by Jake Christie

a story.

Over the manager's shoulder, through the plate glass window, Deb saw a little girl Jeremy's age on the back of some dinosaur – she didn't know the name – being led in a circle by one of the trainers. As the giant creature loped from side to side, the girl's face twisted in delight. The trainer held the lead loosely, as if she trusted in the dinosaur's miniscule brain to keep it from getting any dangerous ideas. Flying dinosaurs, whatever they were called, floated across the blue sky in the distance.

“I can assure you,” said the manager, “DinoLand's dinosaurs are all well-trained and perfectly safe.” He had a bald head that didn't look entirely out of place next to the leathery red and green model dinosaurs on his desk. He could have been some new species of dinosaur himself, all pink skin and enormous build, if it weren't for the glasses on his bulbous nose.

“I'm sure they are,” said Deb. “That's not the issue. Regardless of the number of safety assurances you can provide, my nephew is still scared to ride the dinosaurs.” She placed her hand on Jeremy's own clasped fingers, resting in his lap in the seat next to her. Despite the tropical temperature his small body was trembling slightly from his panic outside. He put up a strong effort to control his tears now that they were in the manager's office, but his eyes were still misty under the complimentary DinoLand hat the manager had placed on his head.

“I'm sorry to hear that,” said the manager. He lowered his eyes and poked one of the models with a finger the size of its prehistoric neck. “Unfortunately, our policy regarding refunds is very strict. We really can't refund a dinosaur ride if your nephew didn't actually ride a dinosaur.”

Jeremy, sensing that he had somehow done something wrong, sniffed. Deb squeezed his hands.

“He doesn't want to ride a dinosaur,” she said. “If he doesn't ride a dinosaur, what exactly am I paying for?”

The manager met her eyes again. “Why, the time travel, of course,” he said, so matter-of-factly that Deb felt as small as her nephew or the little girl on the whateversaurus. “Bringing people here to the Cretaceous period, then sending them back again – well, it certainly isn't free. Or inexpensive. I have to go back to present day quite often myself, and the fee comes right out of my salary, so my hands are certainly tied.” He spread his arms and put his palms up, presumably to show just how tied they were.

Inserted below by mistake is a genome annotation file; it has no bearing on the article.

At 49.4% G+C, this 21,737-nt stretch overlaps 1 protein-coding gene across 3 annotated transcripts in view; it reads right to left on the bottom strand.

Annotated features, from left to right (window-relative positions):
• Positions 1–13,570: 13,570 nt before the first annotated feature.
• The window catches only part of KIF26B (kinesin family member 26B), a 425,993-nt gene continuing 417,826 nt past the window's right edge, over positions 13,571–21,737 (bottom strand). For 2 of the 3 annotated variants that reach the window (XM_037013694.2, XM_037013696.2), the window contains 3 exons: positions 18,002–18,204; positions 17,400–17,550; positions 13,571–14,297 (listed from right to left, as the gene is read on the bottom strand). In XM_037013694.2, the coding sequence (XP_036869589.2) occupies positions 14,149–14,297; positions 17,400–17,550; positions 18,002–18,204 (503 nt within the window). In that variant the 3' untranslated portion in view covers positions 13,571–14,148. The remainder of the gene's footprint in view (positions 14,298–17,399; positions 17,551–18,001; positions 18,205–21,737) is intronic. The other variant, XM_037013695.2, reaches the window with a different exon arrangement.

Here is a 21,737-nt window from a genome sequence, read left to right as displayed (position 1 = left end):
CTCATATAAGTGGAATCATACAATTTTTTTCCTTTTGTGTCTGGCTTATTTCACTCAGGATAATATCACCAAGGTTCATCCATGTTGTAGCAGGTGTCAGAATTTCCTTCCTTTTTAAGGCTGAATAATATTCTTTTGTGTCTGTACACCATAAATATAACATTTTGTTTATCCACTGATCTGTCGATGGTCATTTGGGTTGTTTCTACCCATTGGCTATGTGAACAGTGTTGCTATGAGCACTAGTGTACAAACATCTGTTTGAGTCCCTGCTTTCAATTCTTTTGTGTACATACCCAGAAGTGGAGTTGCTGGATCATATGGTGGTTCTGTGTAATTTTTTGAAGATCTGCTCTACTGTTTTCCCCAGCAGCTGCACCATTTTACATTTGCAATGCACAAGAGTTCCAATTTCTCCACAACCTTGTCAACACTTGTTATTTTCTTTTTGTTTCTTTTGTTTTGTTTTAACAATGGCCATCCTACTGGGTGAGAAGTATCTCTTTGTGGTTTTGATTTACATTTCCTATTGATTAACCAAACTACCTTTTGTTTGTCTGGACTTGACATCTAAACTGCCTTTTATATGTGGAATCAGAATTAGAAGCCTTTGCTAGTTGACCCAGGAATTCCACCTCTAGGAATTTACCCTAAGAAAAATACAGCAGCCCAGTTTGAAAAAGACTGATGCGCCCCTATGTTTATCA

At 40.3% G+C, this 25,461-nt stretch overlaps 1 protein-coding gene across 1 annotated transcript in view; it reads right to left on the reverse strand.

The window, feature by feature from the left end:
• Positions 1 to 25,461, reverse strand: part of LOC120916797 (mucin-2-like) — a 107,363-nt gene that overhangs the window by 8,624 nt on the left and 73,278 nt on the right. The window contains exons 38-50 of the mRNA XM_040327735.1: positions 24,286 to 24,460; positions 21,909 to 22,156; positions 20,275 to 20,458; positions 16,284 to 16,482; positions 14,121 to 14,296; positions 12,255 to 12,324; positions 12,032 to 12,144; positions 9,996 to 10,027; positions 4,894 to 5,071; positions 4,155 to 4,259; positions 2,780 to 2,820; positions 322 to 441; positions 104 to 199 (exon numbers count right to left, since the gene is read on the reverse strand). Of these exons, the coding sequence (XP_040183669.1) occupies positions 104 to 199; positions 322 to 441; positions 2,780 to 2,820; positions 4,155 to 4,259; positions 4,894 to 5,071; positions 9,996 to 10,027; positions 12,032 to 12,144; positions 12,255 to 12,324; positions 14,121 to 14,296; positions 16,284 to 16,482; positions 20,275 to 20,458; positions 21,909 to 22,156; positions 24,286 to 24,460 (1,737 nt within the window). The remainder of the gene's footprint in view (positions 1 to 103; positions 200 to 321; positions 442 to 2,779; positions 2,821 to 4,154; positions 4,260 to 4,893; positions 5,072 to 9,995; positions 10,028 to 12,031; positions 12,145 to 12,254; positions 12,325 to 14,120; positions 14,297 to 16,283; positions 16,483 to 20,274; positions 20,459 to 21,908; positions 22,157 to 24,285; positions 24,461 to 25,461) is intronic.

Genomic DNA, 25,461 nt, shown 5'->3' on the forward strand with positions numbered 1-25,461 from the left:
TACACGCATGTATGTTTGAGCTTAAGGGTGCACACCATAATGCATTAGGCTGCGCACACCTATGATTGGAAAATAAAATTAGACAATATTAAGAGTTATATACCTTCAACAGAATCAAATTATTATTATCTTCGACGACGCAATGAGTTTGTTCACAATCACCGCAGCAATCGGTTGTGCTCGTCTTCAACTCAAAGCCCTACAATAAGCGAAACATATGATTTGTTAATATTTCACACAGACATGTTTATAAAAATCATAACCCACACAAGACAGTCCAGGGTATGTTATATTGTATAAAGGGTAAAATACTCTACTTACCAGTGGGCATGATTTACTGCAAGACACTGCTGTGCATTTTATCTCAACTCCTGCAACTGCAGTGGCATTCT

Deb shook her head and straightened her back. “Why don't you just send the dinosaurs ahead to our time?” she asked. “Then you'd only have to use the time machines on them, instead of charging everybody twice.”

The manager pressed his lips together and looked at Jeremy. Jeremy met his gaze for a moment, adjusted his DinoLand hat, then looked away, again feeling like he'd done something stong.

“You really should have asked your nephew if this was what he wanted for his birthday before you got into the time machine,” said the manager.

“He loves dinosaurs,” said Deb. “In theory.” She ran a hand through Jeremy's hair. He was watching the girl outside. The trainer helped her off the dinosaur and gave her a head of lettuce to hand-feed the herbivore.

“As I said,” said the manager, “my hands are tied.” He looked at the models on his desk once more, then back to Deb. “Did you try the aardonyx?”

“I don't know what that is,” said Deb.

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